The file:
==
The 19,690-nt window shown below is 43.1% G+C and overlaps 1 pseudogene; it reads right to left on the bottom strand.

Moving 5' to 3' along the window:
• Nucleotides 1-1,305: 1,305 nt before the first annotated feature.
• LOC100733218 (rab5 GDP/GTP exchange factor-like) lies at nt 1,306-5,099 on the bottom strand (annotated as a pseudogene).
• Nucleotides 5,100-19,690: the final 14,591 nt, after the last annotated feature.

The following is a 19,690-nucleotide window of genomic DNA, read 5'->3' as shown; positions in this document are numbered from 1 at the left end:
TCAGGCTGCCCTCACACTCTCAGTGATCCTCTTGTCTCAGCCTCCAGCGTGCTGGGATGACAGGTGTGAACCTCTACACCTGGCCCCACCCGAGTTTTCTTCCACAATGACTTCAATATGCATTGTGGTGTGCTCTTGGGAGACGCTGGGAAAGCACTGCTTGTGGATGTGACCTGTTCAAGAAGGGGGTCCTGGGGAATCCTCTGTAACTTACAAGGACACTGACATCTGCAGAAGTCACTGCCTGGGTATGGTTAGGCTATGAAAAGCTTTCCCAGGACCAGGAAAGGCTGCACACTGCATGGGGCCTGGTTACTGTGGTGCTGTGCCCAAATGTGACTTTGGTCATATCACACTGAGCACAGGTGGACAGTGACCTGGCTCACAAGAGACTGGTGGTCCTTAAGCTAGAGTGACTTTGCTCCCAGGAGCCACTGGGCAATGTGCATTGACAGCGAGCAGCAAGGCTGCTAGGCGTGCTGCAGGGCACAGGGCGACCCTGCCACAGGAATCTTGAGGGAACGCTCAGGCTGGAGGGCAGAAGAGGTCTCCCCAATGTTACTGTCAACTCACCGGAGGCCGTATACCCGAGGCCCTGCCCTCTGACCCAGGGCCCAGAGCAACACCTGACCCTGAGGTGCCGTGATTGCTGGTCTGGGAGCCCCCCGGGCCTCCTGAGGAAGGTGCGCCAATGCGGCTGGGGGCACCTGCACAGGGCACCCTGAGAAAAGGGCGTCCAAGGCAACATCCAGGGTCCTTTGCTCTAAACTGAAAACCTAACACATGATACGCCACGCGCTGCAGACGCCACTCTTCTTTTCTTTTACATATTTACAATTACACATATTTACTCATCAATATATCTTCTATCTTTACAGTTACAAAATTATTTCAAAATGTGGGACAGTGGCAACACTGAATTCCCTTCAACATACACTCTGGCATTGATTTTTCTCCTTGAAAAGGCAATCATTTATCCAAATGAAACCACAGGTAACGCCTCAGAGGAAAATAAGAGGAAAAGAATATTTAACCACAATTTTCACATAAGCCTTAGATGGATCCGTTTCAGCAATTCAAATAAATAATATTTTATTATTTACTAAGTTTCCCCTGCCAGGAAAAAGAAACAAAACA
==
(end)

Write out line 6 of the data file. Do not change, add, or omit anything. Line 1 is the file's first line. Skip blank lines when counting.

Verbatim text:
The following is a 19,690-nucleotide window of genomic DNA, read 5'->3' as shown; positions in this document are numbered from 1 at the left end: